Newborn Length of Stay, Health Care Utilization, and the Effect of Minnesota Legislation | Neonatology | JAMA Pediatrics | JAMA Network
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June 2003

Newborn Length of Stay, Health Care Utilization, and the Effect of Minnesota Legislation

Author Affiliations

From the Ramsey Family and Community Medicine Residency Program, St Paul, Minn (Dr Madlon-Kay); HealthPartners Research Foundation, Bloomington, Minn (Ms DeFor); and the Department of Family and Community Medicine, University of California, San Francisco (Dr Egerter).

Arch Pediatr Adolesc Med. 2003;157(6):579-583. doi:10.1001/archpedi.157.6.579

Objective  To describe newborn length of stay, postdischarge follow-up, and health care utilization in the context of Minnesota's early discharge legislation.

Design and Setting  Retrospective study using claims data from a large managed care organization.

Participants  Term newborns born from January 1995 through February 1999 (N = 22 944).

Outcome Measures  Newborn length of stay, home or clinic visits within 1 week of discharge (early follow-up), immunizations completed by age 3 months, readmissions within 1 month of discharge, and urgent care or emergency department visits within 2 months of discharge.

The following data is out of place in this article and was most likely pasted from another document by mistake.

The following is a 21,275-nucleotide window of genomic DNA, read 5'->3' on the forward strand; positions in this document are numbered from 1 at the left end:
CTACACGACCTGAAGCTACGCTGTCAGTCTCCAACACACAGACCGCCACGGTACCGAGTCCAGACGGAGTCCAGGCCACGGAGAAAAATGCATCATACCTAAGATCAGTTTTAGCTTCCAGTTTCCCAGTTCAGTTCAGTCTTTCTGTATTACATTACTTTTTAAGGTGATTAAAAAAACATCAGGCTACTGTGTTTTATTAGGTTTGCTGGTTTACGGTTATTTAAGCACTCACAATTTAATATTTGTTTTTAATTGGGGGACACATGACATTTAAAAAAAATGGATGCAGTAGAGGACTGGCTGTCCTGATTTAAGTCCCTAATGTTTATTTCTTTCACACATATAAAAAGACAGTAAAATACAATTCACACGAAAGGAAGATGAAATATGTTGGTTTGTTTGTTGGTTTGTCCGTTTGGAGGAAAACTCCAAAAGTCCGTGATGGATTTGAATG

Results  After enactment of Minnesota's early discharge legislation in 1996, the percentage of newborns with short stays (0-1 days after vaginal birth or 2-3 days after cesarean birth) decreased from 52% to 16% for vaginally born infants and from 87% to 63% for cesarean-born infants (P = .001). Although the legislation mandated coverage for home visits after short stays, only 12.4% of short-stay newborns had early home visits. Overall, 50% of infants had early home or clinic follow-up; compared with those who did not receive early follow-up, these infants were more likely to have complete immunizations (adjusted odds ratio [OR], 1.09; 95% confidence interval [CI], 1.03-1.14), urgent care or emergency department visits (adjusted OR, 1.22; 95% CI, 1.07-1.39), and readmissions (adjusted OR, 2.49; 95% CI, 2.02-3.08).

Conclusions  Although implementation of Minnesota's early discharge legislation corresponded with significantly increased lengths of stay, very few short-stay infants received the postdischarge care for which coverage was mandated. Our findings indicate, however, that infants at higher risk for adverse outcomes were appropriately identified to receive early follow-up.